Just a few seasons ago, Stuart was courting tough chicks with an all-black collection. On Monday, though, the clothes Stuart put on the runway at the New York Public Library were light, airy and often pretty.

A sheer white organza jumpsuit had a feminine flutter sleeve, and a ruffled halter-top minidress in ballet pink was youthful but not too young. They might be tempting to a starlet such as Tori Spelling, who sat in the front row.

White was the dominant color in the collection, but she used a fair amount of purple, ranging from light lilac to a deeper lavender, continuing with a color that has already proven popular at retail for fall.

Stuart also had some success mixing crisp and sturdy pique fabric with a floaty sheer fabric when she put together a jacket with a delicate blouse and sleek leggings, but when she tried to blend the textures on a single short little frock the result was much clunkier.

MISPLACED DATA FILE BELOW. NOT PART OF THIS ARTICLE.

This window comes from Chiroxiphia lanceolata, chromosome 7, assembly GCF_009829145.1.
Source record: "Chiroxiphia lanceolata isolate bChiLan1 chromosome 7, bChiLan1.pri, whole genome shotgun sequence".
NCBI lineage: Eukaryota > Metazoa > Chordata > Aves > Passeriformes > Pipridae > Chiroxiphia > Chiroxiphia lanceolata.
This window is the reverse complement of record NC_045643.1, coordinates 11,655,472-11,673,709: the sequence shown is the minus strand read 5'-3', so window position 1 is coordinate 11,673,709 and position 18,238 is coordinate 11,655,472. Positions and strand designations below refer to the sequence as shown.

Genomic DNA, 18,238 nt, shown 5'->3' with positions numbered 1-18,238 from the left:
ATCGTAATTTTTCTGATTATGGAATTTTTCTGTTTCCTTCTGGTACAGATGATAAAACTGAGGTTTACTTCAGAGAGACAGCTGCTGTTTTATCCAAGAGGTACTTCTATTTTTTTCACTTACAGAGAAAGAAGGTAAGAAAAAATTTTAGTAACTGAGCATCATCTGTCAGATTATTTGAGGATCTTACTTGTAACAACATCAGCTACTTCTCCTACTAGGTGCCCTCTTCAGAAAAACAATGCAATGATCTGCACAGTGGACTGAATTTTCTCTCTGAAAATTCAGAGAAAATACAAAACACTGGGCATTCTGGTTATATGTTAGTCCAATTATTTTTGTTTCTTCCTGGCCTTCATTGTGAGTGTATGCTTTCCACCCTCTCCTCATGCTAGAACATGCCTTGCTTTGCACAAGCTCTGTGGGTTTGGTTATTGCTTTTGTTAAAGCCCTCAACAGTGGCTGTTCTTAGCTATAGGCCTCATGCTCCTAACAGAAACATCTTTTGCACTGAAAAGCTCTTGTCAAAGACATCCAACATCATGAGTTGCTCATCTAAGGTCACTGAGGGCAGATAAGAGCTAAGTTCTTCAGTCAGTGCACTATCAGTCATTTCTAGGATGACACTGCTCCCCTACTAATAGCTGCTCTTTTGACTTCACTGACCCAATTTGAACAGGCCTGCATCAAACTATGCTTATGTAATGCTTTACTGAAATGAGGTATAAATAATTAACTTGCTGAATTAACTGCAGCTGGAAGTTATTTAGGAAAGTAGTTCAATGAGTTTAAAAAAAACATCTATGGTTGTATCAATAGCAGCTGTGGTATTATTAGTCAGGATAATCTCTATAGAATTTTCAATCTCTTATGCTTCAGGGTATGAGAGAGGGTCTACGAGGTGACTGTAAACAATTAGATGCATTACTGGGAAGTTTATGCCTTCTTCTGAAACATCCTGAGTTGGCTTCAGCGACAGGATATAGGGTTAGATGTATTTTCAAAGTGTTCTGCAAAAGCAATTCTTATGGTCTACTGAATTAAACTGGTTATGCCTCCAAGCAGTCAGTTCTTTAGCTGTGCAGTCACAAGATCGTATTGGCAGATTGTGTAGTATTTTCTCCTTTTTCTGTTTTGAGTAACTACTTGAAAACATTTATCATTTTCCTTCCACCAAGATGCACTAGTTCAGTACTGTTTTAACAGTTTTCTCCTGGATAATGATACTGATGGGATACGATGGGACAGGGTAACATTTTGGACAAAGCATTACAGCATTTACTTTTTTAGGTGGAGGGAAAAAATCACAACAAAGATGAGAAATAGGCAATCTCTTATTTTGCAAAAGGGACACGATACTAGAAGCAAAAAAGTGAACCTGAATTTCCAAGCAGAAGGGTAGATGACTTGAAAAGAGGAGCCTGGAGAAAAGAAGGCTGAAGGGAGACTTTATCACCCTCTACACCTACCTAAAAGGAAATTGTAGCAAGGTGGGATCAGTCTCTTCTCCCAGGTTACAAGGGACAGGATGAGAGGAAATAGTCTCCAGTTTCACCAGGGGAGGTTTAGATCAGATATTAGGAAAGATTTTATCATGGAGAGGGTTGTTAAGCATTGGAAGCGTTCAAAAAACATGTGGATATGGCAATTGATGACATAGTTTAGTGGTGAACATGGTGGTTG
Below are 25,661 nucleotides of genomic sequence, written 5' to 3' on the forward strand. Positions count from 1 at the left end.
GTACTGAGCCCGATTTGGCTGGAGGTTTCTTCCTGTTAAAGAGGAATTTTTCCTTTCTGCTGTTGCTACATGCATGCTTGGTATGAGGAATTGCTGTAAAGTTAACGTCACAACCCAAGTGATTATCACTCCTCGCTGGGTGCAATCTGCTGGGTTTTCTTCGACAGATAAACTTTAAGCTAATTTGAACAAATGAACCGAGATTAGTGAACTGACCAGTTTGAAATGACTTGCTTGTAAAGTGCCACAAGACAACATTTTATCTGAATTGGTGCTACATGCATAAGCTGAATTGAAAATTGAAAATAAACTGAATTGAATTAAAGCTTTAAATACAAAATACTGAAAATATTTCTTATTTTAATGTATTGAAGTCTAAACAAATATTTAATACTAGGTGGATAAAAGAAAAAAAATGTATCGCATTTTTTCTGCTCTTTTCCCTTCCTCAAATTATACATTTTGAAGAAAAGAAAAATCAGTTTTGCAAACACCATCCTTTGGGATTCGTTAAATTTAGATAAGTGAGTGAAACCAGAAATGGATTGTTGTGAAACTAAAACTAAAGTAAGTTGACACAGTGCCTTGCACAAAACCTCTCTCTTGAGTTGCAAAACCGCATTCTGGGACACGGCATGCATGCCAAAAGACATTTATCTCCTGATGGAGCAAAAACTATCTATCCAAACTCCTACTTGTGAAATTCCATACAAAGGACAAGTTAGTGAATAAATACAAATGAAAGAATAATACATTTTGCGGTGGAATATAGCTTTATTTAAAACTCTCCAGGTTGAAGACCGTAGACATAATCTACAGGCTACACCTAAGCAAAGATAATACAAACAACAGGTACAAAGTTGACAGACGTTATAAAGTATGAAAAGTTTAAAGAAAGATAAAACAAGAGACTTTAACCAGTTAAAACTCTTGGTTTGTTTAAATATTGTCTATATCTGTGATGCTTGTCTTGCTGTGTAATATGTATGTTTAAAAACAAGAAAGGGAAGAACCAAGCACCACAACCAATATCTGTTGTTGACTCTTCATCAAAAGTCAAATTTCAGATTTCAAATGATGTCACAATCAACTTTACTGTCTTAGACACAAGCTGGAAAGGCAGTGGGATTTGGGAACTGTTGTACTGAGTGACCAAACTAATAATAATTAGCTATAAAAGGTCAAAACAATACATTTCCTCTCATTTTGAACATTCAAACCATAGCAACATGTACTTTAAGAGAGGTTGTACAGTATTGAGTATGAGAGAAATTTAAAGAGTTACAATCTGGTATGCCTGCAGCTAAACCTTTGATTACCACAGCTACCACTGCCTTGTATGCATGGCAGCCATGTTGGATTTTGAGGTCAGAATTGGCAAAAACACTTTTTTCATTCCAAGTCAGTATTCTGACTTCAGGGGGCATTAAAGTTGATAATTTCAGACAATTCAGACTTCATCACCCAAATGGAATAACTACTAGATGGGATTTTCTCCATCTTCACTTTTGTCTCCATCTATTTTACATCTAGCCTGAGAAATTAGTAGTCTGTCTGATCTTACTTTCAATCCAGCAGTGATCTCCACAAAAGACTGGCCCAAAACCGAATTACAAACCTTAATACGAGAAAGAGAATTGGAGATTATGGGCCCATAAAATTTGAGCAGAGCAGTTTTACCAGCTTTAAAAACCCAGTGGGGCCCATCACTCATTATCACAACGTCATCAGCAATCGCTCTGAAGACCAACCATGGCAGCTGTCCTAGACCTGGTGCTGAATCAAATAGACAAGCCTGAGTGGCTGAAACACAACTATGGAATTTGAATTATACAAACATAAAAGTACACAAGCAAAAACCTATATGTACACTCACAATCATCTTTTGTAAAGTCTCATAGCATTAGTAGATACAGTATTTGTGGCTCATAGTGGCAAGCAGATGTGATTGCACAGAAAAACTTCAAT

Most of Stuart's customers tend to be edgier and urban, so she can get away with more revealing styles than many other designers. However, conventional wisdom says catsuits -- like the black strapless one Stuart offered -- should remain on the catwalk.


What you saw isn't always what you got with Luca Luca's spring collection. Many of the looks designer Luca Orlandi previewed at New York Fashion Week on Monday had little hidden gems that you had to strain to see -- and that's how he wanted it.

Orlandi said in his notes left on the chairs of the stylists, retailers and editors at the Bryant Park tents that he was inspired by modern stained glass.